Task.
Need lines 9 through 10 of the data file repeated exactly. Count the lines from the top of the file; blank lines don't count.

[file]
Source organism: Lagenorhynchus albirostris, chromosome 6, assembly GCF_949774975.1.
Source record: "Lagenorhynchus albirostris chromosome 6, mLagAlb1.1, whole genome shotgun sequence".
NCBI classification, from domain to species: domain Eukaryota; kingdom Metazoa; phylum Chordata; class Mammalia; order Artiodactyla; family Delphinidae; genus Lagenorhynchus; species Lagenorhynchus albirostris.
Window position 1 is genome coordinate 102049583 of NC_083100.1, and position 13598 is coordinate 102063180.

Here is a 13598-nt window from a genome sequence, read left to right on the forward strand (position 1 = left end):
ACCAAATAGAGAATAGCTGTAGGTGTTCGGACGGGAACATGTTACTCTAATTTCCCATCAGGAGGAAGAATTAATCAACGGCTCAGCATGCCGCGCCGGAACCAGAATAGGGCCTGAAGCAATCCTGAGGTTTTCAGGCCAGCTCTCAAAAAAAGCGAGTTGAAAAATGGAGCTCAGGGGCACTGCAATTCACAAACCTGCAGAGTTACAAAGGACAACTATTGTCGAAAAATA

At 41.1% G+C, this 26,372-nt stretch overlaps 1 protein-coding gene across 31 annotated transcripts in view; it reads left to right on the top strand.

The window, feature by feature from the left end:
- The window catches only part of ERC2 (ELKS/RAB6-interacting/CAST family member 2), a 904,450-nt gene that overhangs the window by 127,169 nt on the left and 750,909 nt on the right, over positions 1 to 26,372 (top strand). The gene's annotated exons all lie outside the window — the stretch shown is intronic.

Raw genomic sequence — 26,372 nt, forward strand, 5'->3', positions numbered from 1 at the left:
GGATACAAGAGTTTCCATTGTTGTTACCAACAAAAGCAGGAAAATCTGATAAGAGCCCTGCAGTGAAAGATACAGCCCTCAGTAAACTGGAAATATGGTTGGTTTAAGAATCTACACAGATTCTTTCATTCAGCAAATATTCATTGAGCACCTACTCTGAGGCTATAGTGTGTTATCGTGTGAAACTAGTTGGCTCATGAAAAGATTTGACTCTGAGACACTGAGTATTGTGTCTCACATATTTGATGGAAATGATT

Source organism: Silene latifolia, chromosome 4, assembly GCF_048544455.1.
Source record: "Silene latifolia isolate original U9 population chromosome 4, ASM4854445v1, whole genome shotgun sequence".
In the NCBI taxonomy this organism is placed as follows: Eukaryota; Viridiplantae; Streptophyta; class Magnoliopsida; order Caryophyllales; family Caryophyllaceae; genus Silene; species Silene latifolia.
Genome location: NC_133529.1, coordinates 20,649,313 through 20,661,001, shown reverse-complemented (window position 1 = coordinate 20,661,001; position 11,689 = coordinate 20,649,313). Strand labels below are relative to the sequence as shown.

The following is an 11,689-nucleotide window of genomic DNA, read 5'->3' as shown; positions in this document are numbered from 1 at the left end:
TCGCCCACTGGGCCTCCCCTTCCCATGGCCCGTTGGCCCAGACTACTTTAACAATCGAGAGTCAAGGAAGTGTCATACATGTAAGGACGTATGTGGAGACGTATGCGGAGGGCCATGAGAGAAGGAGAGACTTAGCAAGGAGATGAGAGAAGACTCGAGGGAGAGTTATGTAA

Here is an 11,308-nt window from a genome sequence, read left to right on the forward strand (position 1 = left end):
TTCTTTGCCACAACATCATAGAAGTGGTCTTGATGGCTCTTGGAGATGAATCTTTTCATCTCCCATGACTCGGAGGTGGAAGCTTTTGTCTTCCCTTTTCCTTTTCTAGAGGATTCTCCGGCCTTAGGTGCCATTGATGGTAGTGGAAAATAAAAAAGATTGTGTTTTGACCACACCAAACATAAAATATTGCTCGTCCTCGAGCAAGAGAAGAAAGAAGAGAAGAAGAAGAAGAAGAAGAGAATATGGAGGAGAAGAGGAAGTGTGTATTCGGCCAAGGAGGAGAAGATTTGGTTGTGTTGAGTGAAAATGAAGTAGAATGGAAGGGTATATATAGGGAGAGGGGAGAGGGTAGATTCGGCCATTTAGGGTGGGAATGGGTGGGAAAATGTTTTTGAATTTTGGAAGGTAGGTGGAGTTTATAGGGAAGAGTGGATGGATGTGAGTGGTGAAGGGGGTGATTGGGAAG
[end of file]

- The window catches only part of ERC2 (ELKS/RAB6-interacting/CAST family member 2), a 904,450-nt gene that overhangs the window by 127,169 nt on the left and 750,909 nt on the right, over positions 1 to 26,372 (top strand). The gene's annotated exons all lie outside the window — the stretch shown is intronic.

Raw genomic sequence — 26,372 nt, forward strand, 5'->3', positions numbered from 1 at the left: